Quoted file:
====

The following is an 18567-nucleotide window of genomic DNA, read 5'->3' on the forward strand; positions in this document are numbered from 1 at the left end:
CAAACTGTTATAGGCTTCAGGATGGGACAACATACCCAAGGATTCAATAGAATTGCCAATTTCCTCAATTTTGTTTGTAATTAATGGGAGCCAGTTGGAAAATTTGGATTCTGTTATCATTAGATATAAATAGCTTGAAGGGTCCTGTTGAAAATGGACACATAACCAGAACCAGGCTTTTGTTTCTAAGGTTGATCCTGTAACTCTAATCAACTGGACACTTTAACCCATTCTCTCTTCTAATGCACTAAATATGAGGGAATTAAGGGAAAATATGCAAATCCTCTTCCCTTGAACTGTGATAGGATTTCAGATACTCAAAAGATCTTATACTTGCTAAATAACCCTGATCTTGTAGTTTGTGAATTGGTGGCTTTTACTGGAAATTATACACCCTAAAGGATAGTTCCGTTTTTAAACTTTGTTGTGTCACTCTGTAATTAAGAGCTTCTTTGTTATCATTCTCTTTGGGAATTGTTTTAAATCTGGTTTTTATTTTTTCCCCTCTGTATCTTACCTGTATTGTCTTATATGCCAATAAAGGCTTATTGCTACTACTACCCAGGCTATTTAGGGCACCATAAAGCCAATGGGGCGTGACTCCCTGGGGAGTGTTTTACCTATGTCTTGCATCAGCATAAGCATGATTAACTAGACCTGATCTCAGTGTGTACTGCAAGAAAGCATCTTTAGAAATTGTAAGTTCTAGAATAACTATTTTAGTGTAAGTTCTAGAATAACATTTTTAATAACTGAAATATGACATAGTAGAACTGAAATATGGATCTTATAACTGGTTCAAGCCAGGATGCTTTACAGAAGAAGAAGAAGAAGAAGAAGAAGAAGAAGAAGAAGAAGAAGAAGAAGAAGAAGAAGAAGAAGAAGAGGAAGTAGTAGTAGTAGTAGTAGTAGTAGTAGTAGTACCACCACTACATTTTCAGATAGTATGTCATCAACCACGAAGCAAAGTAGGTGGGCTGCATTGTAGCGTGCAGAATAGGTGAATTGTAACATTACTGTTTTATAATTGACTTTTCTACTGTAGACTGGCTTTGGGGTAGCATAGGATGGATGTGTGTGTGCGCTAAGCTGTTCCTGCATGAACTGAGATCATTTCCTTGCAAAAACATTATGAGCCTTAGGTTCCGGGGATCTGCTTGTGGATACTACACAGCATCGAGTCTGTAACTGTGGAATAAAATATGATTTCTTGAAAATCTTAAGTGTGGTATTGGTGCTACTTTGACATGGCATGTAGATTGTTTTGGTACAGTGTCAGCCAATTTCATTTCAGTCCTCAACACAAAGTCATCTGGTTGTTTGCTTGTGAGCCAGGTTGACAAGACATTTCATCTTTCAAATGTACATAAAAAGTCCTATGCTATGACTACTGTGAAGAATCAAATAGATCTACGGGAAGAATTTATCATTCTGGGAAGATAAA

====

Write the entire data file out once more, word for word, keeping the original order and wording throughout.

The following is an 18567-nucleotide window of genomic DNA, read 5'->3' on the forward strand; positions in this document are numbered from 1 at the left end:
CAAACTGTTATAGGCTTCAGGATGGGACAACATACCCAAGGATTCAATAGAATTGCCAATTTCCTCAATTTTGTTTGTAATTAATGGGAGCCAGTTGGAAAATTTGGATTCTGTTATCATTAGATATAAATAGCTTGAAGGGTCCTGTTGAAAATGGACACATAACCAGAACCAGGCTTTTGTTTCTAAGGTTGATCCTGTAACTCTAATCAACTGGACACTTTAACCCATTCTCTCTTCTAATGCACTAAATATGAGGGAATTAAGGGAAAATATGCAAATCCTCTTCCCTTGAACTGTGATAGGATTTCAGATACTCAAAAGATCTTATACTTGCTAAATAACCCTGATCTTGTAGTTTGTGAATTGGTGGCTTTTACTGGAAATTATACACCCTAAAGGATAGTTCCGTTTTTAAACTTTGTTGTGTCACTCTGTAATTAAGAGCTTCTTTGTTATCATTCTCTTTGGGAATTGTTTTAAATCTGGTTTTTATTTTTTCCCCTCTGTATCTTACCTGTATTGTCTTATATGCCAATAAAGGCTTATTGCTACTACTACCCAGGCTATTTAGGGCACCATAAAGCCAATGGGGCGTGACTCCCTGGGGAGTGTTTTACCTATGTCTTGCATCAGCATAAGCATGATTAACTAGACCTGATCTCAGTGTGTACTGCAAGAAAGCATCTTTAGAAATTGTAAGTTCTAGAATAACTATTTTAGTGTAAGTTCTAGAATAACATTTTTAATAACTGAAATATGACATAGTAGAACTGAAATATGGATCTTATAACTGGTTCAAGCCAGGATGCTTTACAGAAGAAGAAGAAGAAGAAGAAGAAGAAGAAGAAGAAGAAGAAGAAGAAGAAGAAGAAGAAGAAGAAGAGGAAGTAGTAGTAGTAGTAGTAGTAGTAGTAGTAGTACCACCACTACATTTTCAGATAGTATGTCATCAACCACGAAGCAAAGTAGGTGGGCTGCATTGTAGCGTGCAGAATAGGTGAATTGTAACATTACTGTTTTATAATTGACTTTTCTACTGTAGACTGGCTTTGGGGTAGCATAGGATGGATGTGTGTGTGCGCTAAGCTGTTCCTGCATGAACTGAGATCATTTCCTTGCAAAAACATTATGAGCCTTAGGTTCCGGGGATCTGCTTGTGGATACTACACAGCATCGAGTCTGTAACTGTGGAATAAAATATGATTTCTTGAAAATCTTAAGTGTGGTATTGGTGCTACTTTGACATGGCATGTAGATTGTTTTGGTACAGTGTCAGCCAATTTCATTTCAGTCCTCAACACAAAGTCATCTGGTTGTTTGCTTGTGAGCCAGGTTGACAAGACATTTCATCTTTCAAATGTACATAAAAAGTCCTATGCTATGACTACTGTGAAGAATCAAATAGATCTACGGGAAGAATTTATCATTCTGGGAAGATAAA